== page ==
In the period 1977-2020, the purchasing power of the Dutch population increased by 58 percent. The sharpest rise occurred from 1999-2009 (22 percent). This is the outcome of research conducted by Leiden University and Statistics Netherlands (CBS).
The report (in Dutch) shows that the period 1977 to 1990 saw income inequality rise, but in the following two decades it remained more or less stable. This stability was due in the most part to tax reforms. For example, the tax and social insurance contributions burden dropped from 44 percent in 1985 to 38.2 percent in 2019. As a result, people have more disposable income. Payments such as the state pension and supplementary pension have also had a significant redistribution effect, see Dutch NOS item.
Professor Koen Caminada of Leiden University was the project leader for this publication. ‘The most important thing we did was to repair inconsistencies that existed in statistics on income’, he said on Dutch online news site De Limburger. ‘There were two significant gaps in the figures, in 2001 and 2011. […] We solved that omission so we can now see trends in income from 1977 to the present.’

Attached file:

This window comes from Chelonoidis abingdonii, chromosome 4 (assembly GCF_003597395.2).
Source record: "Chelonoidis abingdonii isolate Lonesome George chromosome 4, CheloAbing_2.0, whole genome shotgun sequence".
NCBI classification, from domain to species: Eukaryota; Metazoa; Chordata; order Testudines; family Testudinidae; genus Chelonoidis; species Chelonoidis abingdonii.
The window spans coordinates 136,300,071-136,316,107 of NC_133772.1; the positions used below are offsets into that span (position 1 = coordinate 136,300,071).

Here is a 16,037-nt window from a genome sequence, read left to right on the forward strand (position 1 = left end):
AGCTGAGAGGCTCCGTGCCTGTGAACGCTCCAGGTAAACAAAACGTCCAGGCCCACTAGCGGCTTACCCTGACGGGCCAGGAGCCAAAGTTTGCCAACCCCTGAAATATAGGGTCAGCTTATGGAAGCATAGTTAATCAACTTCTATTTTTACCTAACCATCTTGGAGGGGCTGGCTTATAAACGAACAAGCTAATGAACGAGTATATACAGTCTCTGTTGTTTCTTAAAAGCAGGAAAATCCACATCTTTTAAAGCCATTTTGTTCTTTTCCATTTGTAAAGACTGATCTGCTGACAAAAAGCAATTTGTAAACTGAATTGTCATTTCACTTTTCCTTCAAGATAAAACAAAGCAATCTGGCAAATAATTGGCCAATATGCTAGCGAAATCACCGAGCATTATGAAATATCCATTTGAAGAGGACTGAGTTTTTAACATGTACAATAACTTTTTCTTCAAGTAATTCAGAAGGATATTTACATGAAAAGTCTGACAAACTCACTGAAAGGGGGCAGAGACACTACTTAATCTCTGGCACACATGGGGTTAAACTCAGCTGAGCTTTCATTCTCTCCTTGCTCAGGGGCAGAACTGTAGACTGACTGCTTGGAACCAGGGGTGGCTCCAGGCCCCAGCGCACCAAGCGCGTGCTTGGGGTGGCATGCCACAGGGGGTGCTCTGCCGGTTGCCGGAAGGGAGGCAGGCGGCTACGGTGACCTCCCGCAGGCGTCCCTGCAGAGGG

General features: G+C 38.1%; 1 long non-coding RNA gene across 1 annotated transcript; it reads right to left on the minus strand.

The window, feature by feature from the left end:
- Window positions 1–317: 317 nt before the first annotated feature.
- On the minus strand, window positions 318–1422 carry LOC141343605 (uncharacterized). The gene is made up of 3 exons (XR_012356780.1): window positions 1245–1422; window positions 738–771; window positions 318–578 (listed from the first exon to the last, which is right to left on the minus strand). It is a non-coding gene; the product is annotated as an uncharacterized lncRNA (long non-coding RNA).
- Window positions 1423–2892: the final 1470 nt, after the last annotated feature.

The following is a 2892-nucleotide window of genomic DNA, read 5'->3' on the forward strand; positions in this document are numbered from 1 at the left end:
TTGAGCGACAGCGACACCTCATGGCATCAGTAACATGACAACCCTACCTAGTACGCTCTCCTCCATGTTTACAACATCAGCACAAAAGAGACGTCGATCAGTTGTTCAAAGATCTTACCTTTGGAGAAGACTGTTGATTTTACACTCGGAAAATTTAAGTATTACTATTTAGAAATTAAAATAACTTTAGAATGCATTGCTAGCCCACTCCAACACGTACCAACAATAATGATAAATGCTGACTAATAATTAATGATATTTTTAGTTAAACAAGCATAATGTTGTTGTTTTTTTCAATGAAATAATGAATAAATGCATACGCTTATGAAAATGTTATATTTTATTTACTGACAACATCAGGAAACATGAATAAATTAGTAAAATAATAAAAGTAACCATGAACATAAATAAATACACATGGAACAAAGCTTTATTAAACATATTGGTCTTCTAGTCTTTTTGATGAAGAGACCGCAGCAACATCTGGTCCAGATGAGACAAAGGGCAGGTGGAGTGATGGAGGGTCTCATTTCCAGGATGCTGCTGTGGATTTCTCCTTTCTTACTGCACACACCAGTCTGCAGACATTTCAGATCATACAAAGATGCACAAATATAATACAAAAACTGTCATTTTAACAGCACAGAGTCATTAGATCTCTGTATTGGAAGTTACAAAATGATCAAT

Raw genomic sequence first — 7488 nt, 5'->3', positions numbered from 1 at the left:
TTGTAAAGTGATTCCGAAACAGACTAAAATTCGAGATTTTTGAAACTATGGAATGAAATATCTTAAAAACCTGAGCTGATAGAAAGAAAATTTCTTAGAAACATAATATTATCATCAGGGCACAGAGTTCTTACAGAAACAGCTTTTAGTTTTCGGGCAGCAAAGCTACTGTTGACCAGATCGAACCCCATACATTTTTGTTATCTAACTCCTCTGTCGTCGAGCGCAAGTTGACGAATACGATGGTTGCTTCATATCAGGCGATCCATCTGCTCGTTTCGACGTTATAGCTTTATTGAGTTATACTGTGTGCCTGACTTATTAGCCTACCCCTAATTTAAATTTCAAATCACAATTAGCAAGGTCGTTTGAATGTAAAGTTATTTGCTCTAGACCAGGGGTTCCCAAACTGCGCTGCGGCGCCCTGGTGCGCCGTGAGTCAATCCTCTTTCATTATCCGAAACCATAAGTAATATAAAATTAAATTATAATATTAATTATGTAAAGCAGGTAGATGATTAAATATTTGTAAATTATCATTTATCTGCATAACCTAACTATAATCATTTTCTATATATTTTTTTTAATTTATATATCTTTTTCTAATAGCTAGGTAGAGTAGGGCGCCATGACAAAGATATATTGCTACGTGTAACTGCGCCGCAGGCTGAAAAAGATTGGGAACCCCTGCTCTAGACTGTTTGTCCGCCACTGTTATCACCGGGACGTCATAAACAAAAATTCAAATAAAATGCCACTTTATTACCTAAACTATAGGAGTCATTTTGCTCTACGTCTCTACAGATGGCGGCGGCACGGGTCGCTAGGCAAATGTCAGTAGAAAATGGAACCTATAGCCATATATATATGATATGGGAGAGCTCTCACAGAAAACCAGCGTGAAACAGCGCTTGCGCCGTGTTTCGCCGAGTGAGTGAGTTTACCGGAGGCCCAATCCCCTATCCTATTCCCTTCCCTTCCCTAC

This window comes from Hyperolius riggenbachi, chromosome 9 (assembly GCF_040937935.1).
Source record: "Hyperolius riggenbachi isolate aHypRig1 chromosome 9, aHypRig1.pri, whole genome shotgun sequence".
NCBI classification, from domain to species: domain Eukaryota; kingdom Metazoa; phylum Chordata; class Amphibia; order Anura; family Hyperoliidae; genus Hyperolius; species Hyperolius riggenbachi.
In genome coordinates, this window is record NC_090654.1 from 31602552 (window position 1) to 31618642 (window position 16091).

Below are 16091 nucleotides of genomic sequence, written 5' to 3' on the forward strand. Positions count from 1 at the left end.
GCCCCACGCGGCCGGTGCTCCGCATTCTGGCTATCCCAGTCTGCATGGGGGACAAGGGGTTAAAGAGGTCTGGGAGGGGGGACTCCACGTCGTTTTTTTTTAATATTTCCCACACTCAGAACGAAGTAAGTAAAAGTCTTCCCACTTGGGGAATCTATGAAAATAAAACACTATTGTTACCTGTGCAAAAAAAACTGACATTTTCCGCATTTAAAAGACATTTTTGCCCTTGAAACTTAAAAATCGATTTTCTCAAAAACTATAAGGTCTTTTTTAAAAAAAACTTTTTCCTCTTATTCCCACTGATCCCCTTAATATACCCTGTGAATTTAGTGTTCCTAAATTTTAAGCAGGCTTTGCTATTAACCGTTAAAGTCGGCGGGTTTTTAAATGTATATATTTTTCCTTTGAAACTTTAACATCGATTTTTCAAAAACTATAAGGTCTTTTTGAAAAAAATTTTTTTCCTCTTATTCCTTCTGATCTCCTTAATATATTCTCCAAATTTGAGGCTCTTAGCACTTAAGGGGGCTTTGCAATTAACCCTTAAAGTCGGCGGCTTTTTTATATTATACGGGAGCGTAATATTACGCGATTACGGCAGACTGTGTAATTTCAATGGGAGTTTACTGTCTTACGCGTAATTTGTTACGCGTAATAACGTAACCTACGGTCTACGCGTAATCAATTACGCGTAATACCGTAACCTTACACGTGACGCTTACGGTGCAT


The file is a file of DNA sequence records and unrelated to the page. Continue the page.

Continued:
‘The machine works’
He continues: ‘Now that the statistics have been repaired and we can compare the years before and after 2001, we see no increase in inequality of disposable income. That is income after taxes, allowances and benefits. We do observe that primary income has become more unevenly distributed over the years. The redistribution machine has had to work harder. But the machine is working, so that income ratios below the line remained the same.